Stanley uses intriguing bait & switch structure this time
15 years ago David Stanley was making Vivid features at a breakneck pace, all with odd wrinkles and techniques. "Good Things" has him experimenting with an unusual structure that I admired, even though the total package was less than successful.
He addresses the issue of Contract Stars that was Vivid's m.o. back then, with as many as 10 top actresses on the payroll at a time ranging from Kobe Tai to Taylor Hayes. This project top-lines lovely Sunrise Adams, but David gives her no dialog, a peripheral character, but the requisite plenty of sex footage.
Indeed, the actual star of the show is Ava Vincent, not under contract and one of the best actresses of her era. She portrays an unhappy divorcée, still angry with her ex Jack (Randy Spears, Stanley's favorite actor) who cheated on her with Sunset and married the girl. Back story is revealed in flashbacks as well as VHS tapes that Ava watches, sometimes porn and sometimes home movies of her and Jack's past.
Running a trim 79 minutes, it was not till near the end that I realized that Stanley had pulled a confidence trick. Despite her maximum amount of dialog and importance to the story, as well as her hundreds of hardcore performances before "Good Things" was shot, Ava turns out to have a NonSex Role here. She conveniently avoids any sex scenes even when the story would indicate one is approaching. Instead, we get Sunset humping away for her Vivid fans, as well as a strong VHS performance by Briana Banks as a dominatrix (giving it to a nearly unrecognizable -with shaved head - Bobby Vitale) and scene stealing Lezley Zen cast improbably as Ava's sister and seemingly a prostitute.
David manages to get the viewer strongly invested in Ava's point-of-view, especially since her acting is so good, while conversely star Sunset Adams is left a complete blank. This aspect of Vivid productions of the period has become quite noticeable as I currently survey their movies from 15 to 20 years ago, in which the marquee players like Sunset, Janine or Mercedez are frequently overshadowed (acting-wise) by the hard- working, lesser-known supporting femmes.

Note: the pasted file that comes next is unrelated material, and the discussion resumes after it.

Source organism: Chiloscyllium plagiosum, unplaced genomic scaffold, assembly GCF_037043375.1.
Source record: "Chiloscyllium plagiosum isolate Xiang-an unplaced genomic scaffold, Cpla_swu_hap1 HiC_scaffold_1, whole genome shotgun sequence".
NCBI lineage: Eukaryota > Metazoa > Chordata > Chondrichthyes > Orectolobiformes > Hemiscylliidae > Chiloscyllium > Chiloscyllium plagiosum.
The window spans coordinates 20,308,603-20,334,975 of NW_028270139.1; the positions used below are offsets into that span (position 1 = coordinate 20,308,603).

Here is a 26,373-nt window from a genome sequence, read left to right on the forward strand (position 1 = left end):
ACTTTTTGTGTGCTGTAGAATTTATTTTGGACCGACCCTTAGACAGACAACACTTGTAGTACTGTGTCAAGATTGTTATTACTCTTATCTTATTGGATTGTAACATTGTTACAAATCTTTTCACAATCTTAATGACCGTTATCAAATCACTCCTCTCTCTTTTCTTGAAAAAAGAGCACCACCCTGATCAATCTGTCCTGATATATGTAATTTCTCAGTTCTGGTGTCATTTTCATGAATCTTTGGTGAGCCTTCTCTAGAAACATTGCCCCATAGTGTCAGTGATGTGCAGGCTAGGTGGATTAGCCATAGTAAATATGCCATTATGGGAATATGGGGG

Cryptic elements Stanley cannot resist injecting into the show include a brief TV clip of his imaginary TV talk show "Big Baloney Sandwich", showing the host in his gorilla suit giving a guest a slapstick pie in the face. Also, for Sunset's first sex scene with Spears, it ends arbitrarily with Randy depositing his money shot on her cute footsies, a fetish both Stanley and Spears like to indulge as often as possible on screen (and likely off too).
Film's title refers to nasty Ava (she is very mean to neighbor Eric Masterson, which leads to a disconcerting dark segment that David uses as a wake-up call to smug viewers) deciding to turn over a new leaf and act nice to everyone. Unfortunately, even this subplot doesn't really pay off with any real life lesson learned, en route to a "6 Months later" coda scene (replaying the show's opening scene but with a new neighbor instead of Eric) that has Stanley thumbing his nose at the viewer, with Ava's final line "What the f*ck are you looking at?". It's directed at the neighbor, indicating Ava's reversion to nasty form, but is clearly really aimed at us poor slobs out there in Porn Video Land.
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